Photoshop's Select Subject is an AI-based tool for making automatic selections. One of its most popular uses is removing people and objects from backgrounds.
In this tutorial, we'll show you everything you need to know about Photoshop's Select Subject tool and how to use it for simple and complex background removal. Let's get started!
What Is Select Subject?
Select Subject in Photoshop is an AI-based tool that's commonly used to make selections of objects or people. Once the subject has been selected, a mask that excludes the background is created.
This allows users to then place the subject onto completely different backgrounds, or save the selection for later uses such as layering them as masks in Photoshop.
When to Use Select Subject
There are several Photoshop selection tools besides Select Subject, each suited for specific selections. The best time to use Select Subject would be when there is an obvious person or object in the composition that you want to isolate.
Photoshop will perform the selection in a matter of seconds, making it easy for you to proceed with further edits.
Select Subject Workflow for Simple Backgrounds
Portraits with simple backgrounds are perfect candidates for using the Select Subject tool. In many cases, you'll get a perfect selection. If it isn't perfect, then a few slider adjustments or a brush will fix it.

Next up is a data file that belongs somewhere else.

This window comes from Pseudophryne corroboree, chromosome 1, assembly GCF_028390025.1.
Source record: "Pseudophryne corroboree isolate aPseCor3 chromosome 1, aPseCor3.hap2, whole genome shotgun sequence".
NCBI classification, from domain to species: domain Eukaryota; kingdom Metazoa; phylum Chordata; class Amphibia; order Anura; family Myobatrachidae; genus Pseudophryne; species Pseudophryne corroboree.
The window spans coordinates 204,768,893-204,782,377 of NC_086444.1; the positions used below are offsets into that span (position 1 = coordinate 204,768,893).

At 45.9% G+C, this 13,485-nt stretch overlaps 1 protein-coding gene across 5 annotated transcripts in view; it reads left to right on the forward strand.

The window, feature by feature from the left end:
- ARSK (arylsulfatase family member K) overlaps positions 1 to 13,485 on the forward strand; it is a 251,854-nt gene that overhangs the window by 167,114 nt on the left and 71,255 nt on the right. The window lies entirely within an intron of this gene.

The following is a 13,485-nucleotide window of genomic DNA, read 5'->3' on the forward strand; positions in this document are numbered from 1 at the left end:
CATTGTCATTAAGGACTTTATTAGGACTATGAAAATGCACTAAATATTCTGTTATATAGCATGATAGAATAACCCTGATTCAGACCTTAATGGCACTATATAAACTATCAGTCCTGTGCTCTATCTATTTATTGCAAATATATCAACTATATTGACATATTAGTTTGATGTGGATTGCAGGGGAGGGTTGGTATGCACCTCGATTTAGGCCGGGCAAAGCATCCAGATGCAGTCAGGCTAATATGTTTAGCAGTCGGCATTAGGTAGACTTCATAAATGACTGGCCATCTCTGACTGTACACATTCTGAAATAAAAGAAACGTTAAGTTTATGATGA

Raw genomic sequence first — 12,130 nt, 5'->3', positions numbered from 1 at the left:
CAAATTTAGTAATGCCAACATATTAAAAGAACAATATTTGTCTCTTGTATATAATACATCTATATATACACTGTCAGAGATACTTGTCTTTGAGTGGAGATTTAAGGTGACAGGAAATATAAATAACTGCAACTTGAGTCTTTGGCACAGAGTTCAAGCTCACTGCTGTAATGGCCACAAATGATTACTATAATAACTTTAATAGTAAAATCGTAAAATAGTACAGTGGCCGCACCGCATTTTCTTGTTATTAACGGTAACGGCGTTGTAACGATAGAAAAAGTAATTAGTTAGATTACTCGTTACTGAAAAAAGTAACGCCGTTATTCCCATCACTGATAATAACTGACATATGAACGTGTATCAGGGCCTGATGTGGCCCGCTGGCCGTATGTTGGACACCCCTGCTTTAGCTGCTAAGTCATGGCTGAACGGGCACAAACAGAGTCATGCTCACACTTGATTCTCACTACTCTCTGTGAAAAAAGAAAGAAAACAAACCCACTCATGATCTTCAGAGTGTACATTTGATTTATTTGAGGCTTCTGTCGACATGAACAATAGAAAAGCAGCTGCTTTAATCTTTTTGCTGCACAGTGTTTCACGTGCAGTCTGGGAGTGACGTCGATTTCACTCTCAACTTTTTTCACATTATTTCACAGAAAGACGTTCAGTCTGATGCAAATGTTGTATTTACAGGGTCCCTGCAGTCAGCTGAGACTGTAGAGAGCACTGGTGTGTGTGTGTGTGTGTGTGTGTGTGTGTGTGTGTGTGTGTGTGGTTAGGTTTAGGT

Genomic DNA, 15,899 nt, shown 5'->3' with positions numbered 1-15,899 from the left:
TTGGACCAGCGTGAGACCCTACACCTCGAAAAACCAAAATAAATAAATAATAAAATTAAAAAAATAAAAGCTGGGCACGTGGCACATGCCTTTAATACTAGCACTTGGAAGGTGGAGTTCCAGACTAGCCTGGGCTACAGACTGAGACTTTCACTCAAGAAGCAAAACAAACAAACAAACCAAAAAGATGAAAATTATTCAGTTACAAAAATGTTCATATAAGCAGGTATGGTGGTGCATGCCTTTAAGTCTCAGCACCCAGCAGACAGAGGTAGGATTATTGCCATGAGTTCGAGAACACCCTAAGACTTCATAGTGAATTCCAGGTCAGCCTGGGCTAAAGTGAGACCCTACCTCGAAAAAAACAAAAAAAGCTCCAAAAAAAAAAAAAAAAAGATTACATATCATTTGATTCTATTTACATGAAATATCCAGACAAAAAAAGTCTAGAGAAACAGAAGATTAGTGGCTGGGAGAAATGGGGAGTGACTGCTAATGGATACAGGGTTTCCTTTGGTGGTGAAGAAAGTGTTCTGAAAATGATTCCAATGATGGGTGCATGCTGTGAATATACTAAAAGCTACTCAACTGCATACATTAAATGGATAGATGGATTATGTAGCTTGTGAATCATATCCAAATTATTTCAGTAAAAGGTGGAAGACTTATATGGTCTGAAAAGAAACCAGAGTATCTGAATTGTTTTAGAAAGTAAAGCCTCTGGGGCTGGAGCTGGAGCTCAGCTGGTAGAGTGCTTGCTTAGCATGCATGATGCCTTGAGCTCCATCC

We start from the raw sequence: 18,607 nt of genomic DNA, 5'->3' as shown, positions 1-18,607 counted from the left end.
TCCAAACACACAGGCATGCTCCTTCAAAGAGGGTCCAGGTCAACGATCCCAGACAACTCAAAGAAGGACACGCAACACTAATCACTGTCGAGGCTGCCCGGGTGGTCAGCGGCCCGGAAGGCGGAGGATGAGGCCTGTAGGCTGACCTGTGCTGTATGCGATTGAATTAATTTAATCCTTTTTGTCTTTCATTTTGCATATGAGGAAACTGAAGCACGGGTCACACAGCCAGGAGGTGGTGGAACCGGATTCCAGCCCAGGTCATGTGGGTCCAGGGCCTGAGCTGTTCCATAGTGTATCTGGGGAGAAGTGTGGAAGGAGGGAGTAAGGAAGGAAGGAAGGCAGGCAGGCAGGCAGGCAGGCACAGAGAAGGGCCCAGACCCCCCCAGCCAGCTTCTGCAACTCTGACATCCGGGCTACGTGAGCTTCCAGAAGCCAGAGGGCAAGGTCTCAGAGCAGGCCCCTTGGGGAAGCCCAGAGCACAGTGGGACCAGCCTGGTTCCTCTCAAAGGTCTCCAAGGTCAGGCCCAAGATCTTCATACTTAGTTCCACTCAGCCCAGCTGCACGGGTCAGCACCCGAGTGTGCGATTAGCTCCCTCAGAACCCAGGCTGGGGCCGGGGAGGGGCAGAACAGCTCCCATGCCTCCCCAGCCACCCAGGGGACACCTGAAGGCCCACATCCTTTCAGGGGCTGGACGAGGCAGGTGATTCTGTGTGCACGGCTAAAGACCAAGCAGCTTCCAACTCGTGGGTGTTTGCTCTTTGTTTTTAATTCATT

Let's take a look at an easy selection that only needs a few slight adjustments. If you'd like to follow along, you can download this example image from Pexels.
- With the image loaded into Photoshop, duplicate the Background layer by pressing Ctrl + J. You can de-select this layer at any time but it's good to have a copy on hand for creating additional layers using the original pixels.
- There are a few ways to access the Select Subject tool. If you've already worked with one of the selection tools, like Object Selection or Quick Selection, then Select Subject will appear on the top menu bar by default. Otherwise, with Layer 1 active, go to Select > Subject.
- The subject in the photo will be selected. Click on the mask icon in the bottom right menu bar.
- A mask will be created of the subject in Layer 1. If you toggle off the Background layer, you'll see the selection of the woman.
Photoshop did a pretty good job cutting out the woman from the background. But always check your image carefully for areas that need more attention. In this image, there's an obvious patch of black floating next to the woman's shoulder which can easily be fixed using the Brush tool.
Select Subject Workflow for Complicated Selections
For most Photoshop users, fur and especially hair are some of the most notoriously difficult things to make selections of. In this example, we'll use a different technique to make a selection of the subject.
First, we'll create a selection the same way as we did previously. We'll duplicate that layer and make some slider adjustments. Then, using the layer masks, we'll paint off any unwanted pixels.
If you'd like to follow along, you can download this example image from Pexels.
- Repeat steps one to four from the above section. Make sure you deselect the Background layer as shown below.
- With Layer 1 active, press Ctrl + J to duplicate the layer.
- Double-click the Layer 1 mask to open the Properties panel.
- In the View Mode menu, select On Layers for the view. Then check the Real-Time Refinement box.